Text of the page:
The Chicago River was a major artery of the transportation of goods to and from Lake Michigan.
The Reversal of the Chicago River in 1900
The history of the Chicago River is one of the most important features of Chicago history. An interesting fact about the river is that its flow was permanently reversed in 1900. Thereafter, the reversal prevented the yearly deaths of thousands of Chicago residents from waterborne diseases such as typhoid and cholera. Had it not been so, the city of Chicago might well not exist today.
The Chicago River is shallow and slow moving but it had much potential because of its location and what it provided the settlers. "Its greatest value to the native tribes and early settlers was as the key to a system of water routes that connects the waters of the mid-continent to the open waters of the Great Lakes," in one historian's words. The river and its tributaries also gave settlers drink, food, and a safe harbor.
As any river would, the Chicago River attracted and influenced human population. Chicago developed and grew to become a big city. The Chicago River was used to dump sewage, factory, and other wastes. This badly polluted the river. The river was connected to Lake Michigan, the source of water for Chicago residents. When the Chicago River watershed became too big because of rain storms, the river overflowed into the lake. Drinking water became polluted and disease spread rapidly. In some years, waterborne diseases killed more than 5 per cent of the population.
In 1822 Congress authorized construction of the Illinois and Michigan Canal. Construction began in 1836. By 1837, however, a national economic depression occurred, and Illinois was bankrupted. By 1841 it was, impossible to continue construction, and construction was stopped for four years. Construction was completed in 1848, and the canal was open to traffic. The I & M Canal allowed Chicago to gain a competitive advantage over St. Louis. But the canal did not end sanitation problems.
A plan was devised to make a deep cut that would allow the canal to draw its flow directly from Lake Michigan and to reverse the river's flow.
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However, the financial crisis of 1837 put an end to these plans. Canal commissioners had to construct a cheaper and more shallow canal where pumps were used to fill the canal.
Epidemics continued. Additional pumps were installed in an attempt to reverse the flow. This did not work; therefore, the canal was deepened. The river's flow was reversed.
However, William Ogden and his business partner John Wentworth dug a ditch to drain land they owned near Mud Lake—a geographical feature that no longer exists. It was a very large swampy area and it stretched from west of Damen Avenue on the east to Harlem Avenue on the west. When the Des Plaines River flooded, the Ogden-Went worth ditch poured floodwater directly into the I & M Canal. This backed up the canal causing the Chicago River to flow right back into Lake Michigan. Also, silt from the Ogden-Wentworth ditch quickly reduced the flow of the river, and the reversal came to a standstill within one year. The attempt to reverse the river was unsuccessful. The I & M Canal was a failure. All this canal did was to anger the residents who lived downstream.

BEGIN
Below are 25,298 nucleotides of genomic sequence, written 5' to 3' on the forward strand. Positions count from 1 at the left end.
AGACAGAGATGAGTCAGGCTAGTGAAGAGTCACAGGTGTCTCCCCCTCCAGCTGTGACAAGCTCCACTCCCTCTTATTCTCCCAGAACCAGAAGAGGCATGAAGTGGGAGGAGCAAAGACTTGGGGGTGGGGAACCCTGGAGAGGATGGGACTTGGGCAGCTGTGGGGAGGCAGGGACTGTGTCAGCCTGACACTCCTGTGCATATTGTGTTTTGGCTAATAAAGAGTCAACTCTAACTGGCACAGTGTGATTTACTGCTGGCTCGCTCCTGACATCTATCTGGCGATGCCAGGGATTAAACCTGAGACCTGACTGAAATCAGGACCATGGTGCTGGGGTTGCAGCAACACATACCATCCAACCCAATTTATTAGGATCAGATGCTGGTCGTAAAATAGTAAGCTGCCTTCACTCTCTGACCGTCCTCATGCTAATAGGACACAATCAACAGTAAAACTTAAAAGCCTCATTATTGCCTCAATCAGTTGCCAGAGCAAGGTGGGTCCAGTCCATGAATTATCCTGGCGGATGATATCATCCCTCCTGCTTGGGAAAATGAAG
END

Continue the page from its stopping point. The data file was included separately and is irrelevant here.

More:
On August 2, 1885, more than six inches of rain fell in Chicago. This backed up the Chicago River again, and waterborne diseases killed 12 per cent of the population. These epidemics reoccurred; hence, the state legislature created the Sanitary District of Chicago in 1889. It is now called the Metropolitan Water Reclamation District of Greater Chicago.
The creators of the Sanitary District of Chicago had two responsibilities: to find a solution to the problems of water supply and sewage disposal. The Sanitary District proposed the construction of the Sanitary and Ship Canal to deal with these two problems. The canal was constructed between Damen Avenue on the south branch and the town of Lockport north of Joliet.
With the completion of the Sanitary and Ship Canal in 1900, the Chicago River was finally and
Great monuments to the wholesale trade-like the
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permanently reversed. The city's water supply was made safe, and the river mouth became a port that served thousands of ships each year.
The Chicago River today is very much improved and continues to improve each day. Although the river has toxic sediment, the water quality is much cleaner because of increasingly efficient water treatment systems.
These improvements caused wildlife to return to the river. This includes more than fifty species of fish, plant life from wetlands prairies and forests, large mammals such as coyote, and water birds. The water, however, is not yet clean enough for swimming. The fish caught are not safe to eat but people are now able to fish in the river. As one historian has written, "Chicago owes its existence to the Chicago River and the river owes its present form to Chicago."
The Chicago River today is definitely very different from what it was when explorers first rowed through it. This sluggish and shallow river was turned into a sewer by man and then made into a large system of channels and canals to save the city. In 1900 the direction of the river's flow was reversed, an amazing feat that seemed impossible at the time. The reversal helped enable Chicago to become a great city. The Chicago River is truly a unique and special river.—[From Ryan Berkmoes, Chicago; Libby Hill, The Chicago River; Illinois & Michigan Canal Corridor Association, <www.canal cor.com>; Metropolitan Water Reclamation District of Greater Chicago, <www.mwrdgc.dst.il.us>; David M. Solzman, The Chicago River; Gary Wisby, "Winning an Uphill Battle," Chicago Sun Times (Jan. 26, 2000).]
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